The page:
CWS — which works with a network of 23 Christian-run shelters in Mexico called REDODEM — is hearing estimates that the U.S. is allowing about 1,000 people a day across the border. Meanwhile, Morse added, about 6,000 people are arriving in Mexico, hoping to cross — many of whom started their journeys weeks or months ago before the new policies were announced.

That short notice didn’t give shelters in Mexico time to prepare for the number of people arriving either, he said.

“The reports we are hearing from our shelter partners are alarming and frustrating. These organizations and groups have been raising the alert for months that the end of Title 42 would overwhelm their capacity,” Morse said in a written statement.

Migrants reach through a border wall for clothing handed out by volunteers, as they wait between two border walls to apply for asylum, Friday, May 12, 2023, in San Diego. Hundreds of migrants remain waiting between the two walls, many for days. The U.S. entered a new immigration enforcement era Friday, ending a three-year-old asylum restriction and enacting a set of strict new rules that the Biden administration hopes will stabilize the U.S.-Mexico border and push migrants to apply for protections where they are, skipping the dangerous journey north. (AP Photo/Gregory Bull)

Migrants reach through a border wall for clothing handed out by volunteers, as they wait between two border walls to apply for asylum, Friday, May 12, 2023, in San Diego. (AP Photo/Gregory Bull)

Complicating matters, he told RNS, the CBP One app is “very, very buggy,” and, even when it works, the number of available appointments is so far below demand, it has created a backlog of people filling shelters across Mexico.

“So, as that backlog builds, shelters at the northern border have become completely overwhelmed. As of Wednesday, public and private shelters in Mexico City were totally beyond their capacity,” he said.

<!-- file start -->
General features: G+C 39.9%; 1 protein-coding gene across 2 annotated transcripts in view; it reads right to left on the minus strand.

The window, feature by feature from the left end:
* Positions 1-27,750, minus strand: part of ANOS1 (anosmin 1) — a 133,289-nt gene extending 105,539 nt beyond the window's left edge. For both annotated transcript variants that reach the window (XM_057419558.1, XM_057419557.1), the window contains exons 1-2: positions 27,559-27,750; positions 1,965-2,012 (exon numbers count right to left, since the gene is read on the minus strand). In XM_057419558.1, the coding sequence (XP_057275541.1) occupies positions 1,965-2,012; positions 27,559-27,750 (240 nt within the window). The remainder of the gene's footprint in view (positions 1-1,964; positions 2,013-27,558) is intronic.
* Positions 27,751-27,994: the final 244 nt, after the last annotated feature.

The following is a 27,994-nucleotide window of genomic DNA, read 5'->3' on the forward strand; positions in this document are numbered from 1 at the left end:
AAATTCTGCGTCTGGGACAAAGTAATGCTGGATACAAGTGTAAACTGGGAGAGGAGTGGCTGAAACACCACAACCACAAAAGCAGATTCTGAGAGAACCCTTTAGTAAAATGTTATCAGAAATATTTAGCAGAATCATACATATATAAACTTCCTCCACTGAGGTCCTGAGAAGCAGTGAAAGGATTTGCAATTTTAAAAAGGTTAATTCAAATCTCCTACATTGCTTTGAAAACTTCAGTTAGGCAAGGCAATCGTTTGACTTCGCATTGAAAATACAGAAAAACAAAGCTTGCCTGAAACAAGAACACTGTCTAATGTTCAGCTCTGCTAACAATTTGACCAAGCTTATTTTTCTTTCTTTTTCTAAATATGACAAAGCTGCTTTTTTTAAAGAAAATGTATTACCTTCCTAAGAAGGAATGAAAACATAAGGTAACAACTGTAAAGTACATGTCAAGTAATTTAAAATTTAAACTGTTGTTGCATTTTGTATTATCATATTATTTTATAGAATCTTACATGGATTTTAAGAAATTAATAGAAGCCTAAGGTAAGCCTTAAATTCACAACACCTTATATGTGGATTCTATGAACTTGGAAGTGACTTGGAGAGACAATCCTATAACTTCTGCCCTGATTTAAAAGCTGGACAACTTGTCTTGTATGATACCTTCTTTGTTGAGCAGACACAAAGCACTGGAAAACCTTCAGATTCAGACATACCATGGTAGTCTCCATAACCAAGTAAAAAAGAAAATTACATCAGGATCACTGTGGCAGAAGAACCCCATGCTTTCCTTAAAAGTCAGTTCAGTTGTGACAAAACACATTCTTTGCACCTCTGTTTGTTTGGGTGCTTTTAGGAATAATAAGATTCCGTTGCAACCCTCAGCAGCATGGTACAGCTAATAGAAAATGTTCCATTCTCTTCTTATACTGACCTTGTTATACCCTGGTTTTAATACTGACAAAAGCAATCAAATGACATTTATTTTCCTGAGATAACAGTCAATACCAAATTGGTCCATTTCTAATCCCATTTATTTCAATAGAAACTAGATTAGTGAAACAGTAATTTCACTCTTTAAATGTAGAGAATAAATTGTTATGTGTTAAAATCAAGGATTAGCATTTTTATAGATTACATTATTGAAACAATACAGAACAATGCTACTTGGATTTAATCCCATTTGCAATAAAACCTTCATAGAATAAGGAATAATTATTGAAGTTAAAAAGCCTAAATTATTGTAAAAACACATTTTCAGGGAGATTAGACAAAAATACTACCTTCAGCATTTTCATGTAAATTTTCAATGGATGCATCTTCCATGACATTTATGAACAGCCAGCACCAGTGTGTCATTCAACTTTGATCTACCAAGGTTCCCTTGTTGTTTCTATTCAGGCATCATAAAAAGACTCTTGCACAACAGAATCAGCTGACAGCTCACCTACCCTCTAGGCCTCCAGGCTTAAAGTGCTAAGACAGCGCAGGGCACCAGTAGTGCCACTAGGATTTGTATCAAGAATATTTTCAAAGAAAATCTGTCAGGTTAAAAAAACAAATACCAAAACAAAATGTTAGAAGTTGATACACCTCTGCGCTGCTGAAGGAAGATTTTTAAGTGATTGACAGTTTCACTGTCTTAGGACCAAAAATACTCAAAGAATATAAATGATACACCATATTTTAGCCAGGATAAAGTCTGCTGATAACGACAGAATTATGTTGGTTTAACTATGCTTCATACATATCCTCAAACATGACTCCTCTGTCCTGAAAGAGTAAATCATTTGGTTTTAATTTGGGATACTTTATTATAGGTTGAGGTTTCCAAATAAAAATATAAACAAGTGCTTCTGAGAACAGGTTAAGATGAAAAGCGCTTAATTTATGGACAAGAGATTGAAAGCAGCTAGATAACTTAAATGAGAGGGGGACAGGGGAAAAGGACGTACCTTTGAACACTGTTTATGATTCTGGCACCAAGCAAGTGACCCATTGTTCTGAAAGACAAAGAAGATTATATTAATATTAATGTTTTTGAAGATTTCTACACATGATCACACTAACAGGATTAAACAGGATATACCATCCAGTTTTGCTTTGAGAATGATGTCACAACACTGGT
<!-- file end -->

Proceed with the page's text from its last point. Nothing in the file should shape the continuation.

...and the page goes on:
One shelter designed for about 150 people took in more than 1,000, Morse said.

People are staying in those shelters for longer periods where they might have passed through for a meal and a shower before, he said, and their needs are more significant.

“At this point, it’s a bit too early to say exactly what the consequences of this will be, but we’ve been wanting to raise an alert to this hopefully prior to seeing those, you know, worst-case scenarios play out,” Morse said.

In his testimony to the subcommittee, Hetfield shared the story of one HIAS client from Venezuela who was detained in Mexico while struggling with glitches in the CBP One app.

The client was locked in a cell and unable to escape when a deadly fire broke out in March at an immigration processing center in Ciudad Juárez, Mexico. He survived by keeping his head in the toilet as the fire raged around him and now is in the U.S. receiving treatment for the burns all over his body, Hetfield said.

He urged the subcommittee to create more legal pathways for people to come to the U.S. to work, reunite with family or to seek safety — something he said Congress hasn’t done since the 1990s. That’s before most people had computers at home or relied on email as a form of communication, he said.

“We cannot fix the border without also reforming legal immigration pathways,” he told the subcommittee.

Hetfield said he isn’t optimistic that will happen after Tuesday’s hearing, which he described afterward to RNS as “scary” and “discouraging.”

“The majority of people are coming here because they need to work or they need protection or they need to be with family. It’s not to sell fentanyl,” he said.